In 2008, Out, along with its sister publication The Advocate, was purchased by Here Media Inc. Since acquiring the brand, Here Media has expanded the magazine’s web presence, OUT.com, and added a mobile application.

On April 18, 2012, it was announced that a newly formed company, Grand Editorial, would oversee the editorial content of Out as a contractor for Here Media. Out editor-in-chief Aaron Hicklin founded Grand. Although the in-house editorial department was eliminated, Hicklin said that he would hire most of the editorial staff back as contracted freelancers.[7]

In 2013, Here Media and Out hosted the 19th annual OUT100 event in New York City at Terminal 5. The annual event celebrates the compelling people who have had a hand in moving forward LGBT rights.[8] Out introduced a Reader’s Choice Award in 2013 in addition to its editorially curated list of the top 100 honorees.[9]

Notable contributors[edit]



Celebrities on the cover[edit]


  1. ^ "Planetout Inc · 8-K · For 8/13/08". Fran Finnegan & Company. 2008-08-13. Retrieved 2009-02-03. 
  2. ^ Sass, Erik (2008-04-14). "PlanetOut Is Out Of Publishing (And $26 Million)". MediaDailyNews. 
  3. ^ Bajko, Matthew (2008-04-10). "Breaking news: PlanetOut to sell off magazines". Bay Area Reporter. 
  4. ^ Sandra L. Caron (February 2008). "An investigation of content and media images in gay men's magazines" (PDF). Journal of Homosexuality 55: 504–523. doi:10.1080/00918360802345297. Retrieved August 13, 2015. 
  5. ^ "Magazines in Alphabetical Order". Radcliffe Institute. Retrieved October 19, 2015. 
  6. ^ Snarker, Dorothy (2008-11-13). "An open letter to "Out" magazine". AfterEllen.com. Logo Online. Retrieved 2009-02-03.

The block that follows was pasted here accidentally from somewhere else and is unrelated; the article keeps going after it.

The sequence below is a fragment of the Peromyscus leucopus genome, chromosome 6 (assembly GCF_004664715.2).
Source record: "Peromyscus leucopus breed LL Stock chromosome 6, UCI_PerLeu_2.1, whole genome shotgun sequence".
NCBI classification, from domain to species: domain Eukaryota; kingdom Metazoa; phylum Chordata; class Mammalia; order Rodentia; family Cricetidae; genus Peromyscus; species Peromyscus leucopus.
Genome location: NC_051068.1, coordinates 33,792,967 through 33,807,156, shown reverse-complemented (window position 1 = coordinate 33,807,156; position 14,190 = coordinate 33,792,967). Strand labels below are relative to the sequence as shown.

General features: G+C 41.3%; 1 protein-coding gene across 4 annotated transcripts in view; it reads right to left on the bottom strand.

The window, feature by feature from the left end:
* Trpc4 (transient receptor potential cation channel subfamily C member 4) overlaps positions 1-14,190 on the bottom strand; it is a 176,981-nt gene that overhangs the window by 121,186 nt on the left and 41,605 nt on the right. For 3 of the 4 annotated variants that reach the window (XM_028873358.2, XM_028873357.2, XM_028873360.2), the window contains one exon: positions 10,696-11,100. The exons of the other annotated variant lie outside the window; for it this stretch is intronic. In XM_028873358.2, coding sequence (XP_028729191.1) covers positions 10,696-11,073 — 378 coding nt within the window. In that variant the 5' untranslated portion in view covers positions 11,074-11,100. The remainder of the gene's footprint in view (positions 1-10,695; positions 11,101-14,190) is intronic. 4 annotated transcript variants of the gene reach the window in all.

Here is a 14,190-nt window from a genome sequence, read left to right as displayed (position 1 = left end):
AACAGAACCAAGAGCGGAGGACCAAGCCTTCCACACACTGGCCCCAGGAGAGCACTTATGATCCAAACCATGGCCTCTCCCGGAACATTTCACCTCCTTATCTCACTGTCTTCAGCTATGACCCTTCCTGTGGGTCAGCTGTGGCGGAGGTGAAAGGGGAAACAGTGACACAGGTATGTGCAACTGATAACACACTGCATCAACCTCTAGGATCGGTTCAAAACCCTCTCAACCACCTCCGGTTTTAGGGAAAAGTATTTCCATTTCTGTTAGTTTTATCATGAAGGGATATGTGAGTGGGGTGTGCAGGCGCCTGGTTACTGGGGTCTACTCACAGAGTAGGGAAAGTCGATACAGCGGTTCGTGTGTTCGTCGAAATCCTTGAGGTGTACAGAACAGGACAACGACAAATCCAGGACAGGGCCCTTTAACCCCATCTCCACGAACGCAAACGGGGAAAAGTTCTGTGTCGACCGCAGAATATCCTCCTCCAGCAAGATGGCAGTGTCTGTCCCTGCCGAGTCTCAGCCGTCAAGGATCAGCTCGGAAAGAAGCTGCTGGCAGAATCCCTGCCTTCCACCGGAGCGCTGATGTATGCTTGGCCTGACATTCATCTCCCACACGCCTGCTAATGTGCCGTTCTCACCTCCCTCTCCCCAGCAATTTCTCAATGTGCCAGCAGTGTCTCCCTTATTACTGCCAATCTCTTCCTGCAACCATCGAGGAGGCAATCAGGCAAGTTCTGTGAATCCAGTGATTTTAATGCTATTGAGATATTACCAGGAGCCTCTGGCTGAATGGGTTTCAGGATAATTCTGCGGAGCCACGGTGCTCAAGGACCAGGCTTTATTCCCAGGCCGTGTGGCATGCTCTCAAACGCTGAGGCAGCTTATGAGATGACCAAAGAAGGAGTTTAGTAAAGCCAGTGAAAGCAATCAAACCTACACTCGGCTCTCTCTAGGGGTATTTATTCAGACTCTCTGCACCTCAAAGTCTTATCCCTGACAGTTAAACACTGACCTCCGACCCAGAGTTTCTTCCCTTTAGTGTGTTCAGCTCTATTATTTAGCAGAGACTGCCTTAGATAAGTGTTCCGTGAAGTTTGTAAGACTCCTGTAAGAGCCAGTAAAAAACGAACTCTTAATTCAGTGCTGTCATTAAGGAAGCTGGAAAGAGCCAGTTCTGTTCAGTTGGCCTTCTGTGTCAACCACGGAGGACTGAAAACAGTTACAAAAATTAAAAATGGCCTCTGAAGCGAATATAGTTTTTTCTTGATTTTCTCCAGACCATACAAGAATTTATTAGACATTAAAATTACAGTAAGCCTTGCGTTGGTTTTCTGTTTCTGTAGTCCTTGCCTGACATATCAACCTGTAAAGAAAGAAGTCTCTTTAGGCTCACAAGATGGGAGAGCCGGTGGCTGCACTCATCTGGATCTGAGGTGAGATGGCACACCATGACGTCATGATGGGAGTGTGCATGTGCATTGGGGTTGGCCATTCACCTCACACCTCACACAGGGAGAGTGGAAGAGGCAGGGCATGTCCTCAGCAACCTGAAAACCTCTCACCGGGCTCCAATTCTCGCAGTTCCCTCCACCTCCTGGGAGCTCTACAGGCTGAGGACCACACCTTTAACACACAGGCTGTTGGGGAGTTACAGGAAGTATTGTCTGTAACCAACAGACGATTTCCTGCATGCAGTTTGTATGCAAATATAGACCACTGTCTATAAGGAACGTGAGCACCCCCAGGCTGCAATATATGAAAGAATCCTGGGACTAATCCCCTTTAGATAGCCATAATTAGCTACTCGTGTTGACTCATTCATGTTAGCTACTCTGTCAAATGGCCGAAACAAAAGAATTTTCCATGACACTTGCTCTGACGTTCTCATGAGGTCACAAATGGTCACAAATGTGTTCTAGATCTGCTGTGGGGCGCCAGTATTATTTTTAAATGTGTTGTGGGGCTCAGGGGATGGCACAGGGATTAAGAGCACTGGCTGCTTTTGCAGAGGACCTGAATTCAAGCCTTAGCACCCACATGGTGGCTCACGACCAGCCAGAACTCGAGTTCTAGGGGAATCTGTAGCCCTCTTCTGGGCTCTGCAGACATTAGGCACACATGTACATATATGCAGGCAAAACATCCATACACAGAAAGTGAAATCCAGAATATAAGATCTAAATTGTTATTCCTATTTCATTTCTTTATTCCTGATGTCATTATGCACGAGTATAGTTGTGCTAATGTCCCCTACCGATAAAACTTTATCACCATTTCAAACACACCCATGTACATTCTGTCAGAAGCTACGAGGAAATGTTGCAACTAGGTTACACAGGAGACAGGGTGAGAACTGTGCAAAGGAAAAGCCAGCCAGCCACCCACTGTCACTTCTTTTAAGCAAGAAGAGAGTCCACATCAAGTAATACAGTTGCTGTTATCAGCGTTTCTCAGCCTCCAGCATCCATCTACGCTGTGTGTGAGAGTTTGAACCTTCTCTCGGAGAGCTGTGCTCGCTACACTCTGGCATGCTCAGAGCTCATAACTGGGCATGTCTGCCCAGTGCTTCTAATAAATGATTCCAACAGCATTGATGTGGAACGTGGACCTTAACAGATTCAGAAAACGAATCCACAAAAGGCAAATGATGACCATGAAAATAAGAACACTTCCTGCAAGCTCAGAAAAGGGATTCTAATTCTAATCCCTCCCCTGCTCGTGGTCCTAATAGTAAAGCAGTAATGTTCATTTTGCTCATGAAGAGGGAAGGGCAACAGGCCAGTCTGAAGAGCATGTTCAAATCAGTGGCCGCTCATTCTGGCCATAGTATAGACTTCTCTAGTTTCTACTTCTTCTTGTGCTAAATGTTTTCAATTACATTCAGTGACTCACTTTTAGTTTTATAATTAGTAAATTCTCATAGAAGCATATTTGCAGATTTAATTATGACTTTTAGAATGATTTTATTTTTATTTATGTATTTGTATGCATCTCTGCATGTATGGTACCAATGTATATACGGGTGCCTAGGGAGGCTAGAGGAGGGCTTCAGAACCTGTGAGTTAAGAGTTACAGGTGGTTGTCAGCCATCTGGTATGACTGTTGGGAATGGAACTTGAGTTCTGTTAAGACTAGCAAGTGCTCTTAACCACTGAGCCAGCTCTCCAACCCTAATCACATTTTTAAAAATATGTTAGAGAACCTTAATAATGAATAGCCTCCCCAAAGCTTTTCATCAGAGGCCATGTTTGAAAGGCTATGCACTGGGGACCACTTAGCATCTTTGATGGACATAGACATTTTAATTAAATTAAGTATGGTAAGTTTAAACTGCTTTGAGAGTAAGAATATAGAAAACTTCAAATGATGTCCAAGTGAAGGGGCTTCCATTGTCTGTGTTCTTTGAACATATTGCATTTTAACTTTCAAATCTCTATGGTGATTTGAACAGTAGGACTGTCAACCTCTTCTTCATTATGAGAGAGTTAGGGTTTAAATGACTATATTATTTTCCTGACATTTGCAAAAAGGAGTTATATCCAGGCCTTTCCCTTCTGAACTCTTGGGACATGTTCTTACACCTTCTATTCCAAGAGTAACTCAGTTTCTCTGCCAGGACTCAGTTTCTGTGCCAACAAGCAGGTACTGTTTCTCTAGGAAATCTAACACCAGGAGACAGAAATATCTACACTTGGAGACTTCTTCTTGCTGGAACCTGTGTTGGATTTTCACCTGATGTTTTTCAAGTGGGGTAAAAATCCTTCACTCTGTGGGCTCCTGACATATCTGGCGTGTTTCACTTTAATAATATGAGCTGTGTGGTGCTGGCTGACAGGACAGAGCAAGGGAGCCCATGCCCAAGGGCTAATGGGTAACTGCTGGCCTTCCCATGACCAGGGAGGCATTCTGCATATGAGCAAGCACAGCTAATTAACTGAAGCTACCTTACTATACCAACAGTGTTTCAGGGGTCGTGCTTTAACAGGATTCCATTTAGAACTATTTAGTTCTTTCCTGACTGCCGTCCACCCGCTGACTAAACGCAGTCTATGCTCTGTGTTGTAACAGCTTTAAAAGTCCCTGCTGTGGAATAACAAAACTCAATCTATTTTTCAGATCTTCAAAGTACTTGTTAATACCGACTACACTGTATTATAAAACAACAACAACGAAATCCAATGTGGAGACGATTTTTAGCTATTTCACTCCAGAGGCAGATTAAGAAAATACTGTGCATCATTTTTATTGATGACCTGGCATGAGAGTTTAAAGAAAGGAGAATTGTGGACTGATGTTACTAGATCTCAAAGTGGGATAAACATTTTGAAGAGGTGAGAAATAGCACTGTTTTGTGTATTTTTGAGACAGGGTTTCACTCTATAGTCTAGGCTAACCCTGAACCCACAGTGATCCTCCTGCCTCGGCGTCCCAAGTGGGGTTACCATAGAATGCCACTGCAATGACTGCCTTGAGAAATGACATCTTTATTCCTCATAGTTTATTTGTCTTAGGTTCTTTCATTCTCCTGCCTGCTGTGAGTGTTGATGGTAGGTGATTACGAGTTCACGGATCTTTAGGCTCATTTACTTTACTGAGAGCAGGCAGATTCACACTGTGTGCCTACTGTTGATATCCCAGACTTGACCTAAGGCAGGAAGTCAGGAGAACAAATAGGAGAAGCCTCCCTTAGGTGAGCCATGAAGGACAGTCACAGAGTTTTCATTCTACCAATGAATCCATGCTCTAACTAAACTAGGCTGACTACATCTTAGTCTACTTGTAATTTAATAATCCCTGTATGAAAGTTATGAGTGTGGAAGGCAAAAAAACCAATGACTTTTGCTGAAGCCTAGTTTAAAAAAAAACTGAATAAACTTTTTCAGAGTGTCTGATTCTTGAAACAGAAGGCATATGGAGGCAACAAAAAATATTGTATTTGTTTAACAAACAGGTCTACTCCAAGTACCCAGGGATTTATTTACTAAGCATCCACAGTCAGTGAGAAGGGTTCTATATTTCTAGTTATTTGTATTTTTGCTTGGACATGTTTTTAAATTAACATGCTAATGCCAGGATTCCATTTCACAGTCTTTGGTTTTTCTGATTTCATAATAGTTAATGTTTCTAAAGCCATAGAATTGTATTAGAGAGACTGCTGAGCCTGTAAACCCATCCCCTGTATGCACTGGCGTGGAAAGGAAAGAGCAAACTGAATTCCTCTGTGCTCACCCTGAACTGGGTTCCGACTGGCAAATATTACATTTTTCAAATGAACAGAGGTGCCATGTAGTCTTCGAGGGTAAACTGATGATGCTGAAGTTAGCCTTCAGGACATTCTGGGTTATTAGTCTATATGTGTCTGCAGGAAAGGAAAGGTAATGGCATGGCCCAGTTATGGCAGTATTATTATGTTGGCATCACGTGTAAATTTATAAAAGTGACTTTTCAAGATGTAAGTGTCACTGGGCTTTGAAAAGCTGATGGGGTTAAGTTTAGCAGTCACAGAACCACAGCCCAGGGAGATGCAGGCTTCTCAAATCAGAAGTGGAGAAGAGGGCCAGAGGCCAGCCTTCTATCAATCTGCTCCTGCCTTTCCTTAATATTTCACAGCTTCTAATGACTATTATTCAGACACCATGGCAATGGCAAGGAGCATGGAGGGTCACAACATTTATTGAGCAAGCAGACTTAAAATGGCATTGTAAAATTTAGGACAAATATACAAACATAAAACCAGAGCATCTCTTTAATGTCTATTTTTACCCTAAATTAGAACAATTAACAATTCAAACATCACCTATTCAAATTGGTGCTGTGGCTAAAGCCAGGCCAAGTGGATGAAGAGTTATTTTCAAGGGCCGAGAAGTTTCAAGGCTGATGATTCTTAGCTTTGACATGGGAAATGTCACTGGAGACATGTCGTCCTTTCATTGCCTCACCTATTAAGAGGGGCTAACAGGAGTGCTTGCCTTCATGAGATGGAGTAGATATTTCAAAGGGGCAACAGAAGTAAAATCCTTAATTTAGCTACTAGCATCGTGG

7. ^ "Out" lays off its entire editorial staff, but editor Aaron Hicklin wants to hire 'most' back into his new startup
  8. ^ Backbeat Byte: Mariah Carey, Debbie Harry at 19th Annual Out 100 Awards
  10. ^ "Syllabus: 1980". Retrieved 2012-01-06. 
  11. ^ "Some other places with writing by T Cooper". Retrieved 2012-01-06. 
  12. ^ "Sporno". Retrieved 2012-01-06. 
  13. ^ "OUT Magazine talks PrEP and features AFC'S Jim Pickett". Retrieved 2012-01-06. 
  14. ^ "Jesse Archer". Retrieved 2012-01-06. 
  15. ^ "Bob Smith". Retrieved 2012-01-06. 
  16. ^ "Vampires in LA by Francois Rousseau//OUT". Retrieved 2012-01-06. 
  17. ^ "Roger Erickson". Retrieved 2012-01-06. 
  18. ^ "James Marsden for OUT Magazine by Photographer Matthias Vriens McGrath". Retrieved 2012-01-06. 
  19. ^ "About PMc". Retrieved 2012-01-06. 
  20. ^ "Ave Joe Oppedisano!". Retrieved 2012-01-06. 
  21. ^ "Chloe Sevigny by Terry Richardson for OUT Magazine". Retrieved 2012-01-06. 
  22. ^ "Spanish actor Jan Cornet by Xevi Muntané for OUT Magazine". Retrieved 2012-01-06. 
  23. ^ "Walter Pfeiffer". Retrieved 2012-01-06. 
  24. ^ "Power Point". Retrieved 2012-01-06. 
  25. ^ "Beyoncé Covers Out's May Power Issue". Out Magazine. April 8, 2014. Retrieved April 9, 2014. 

External links[edit]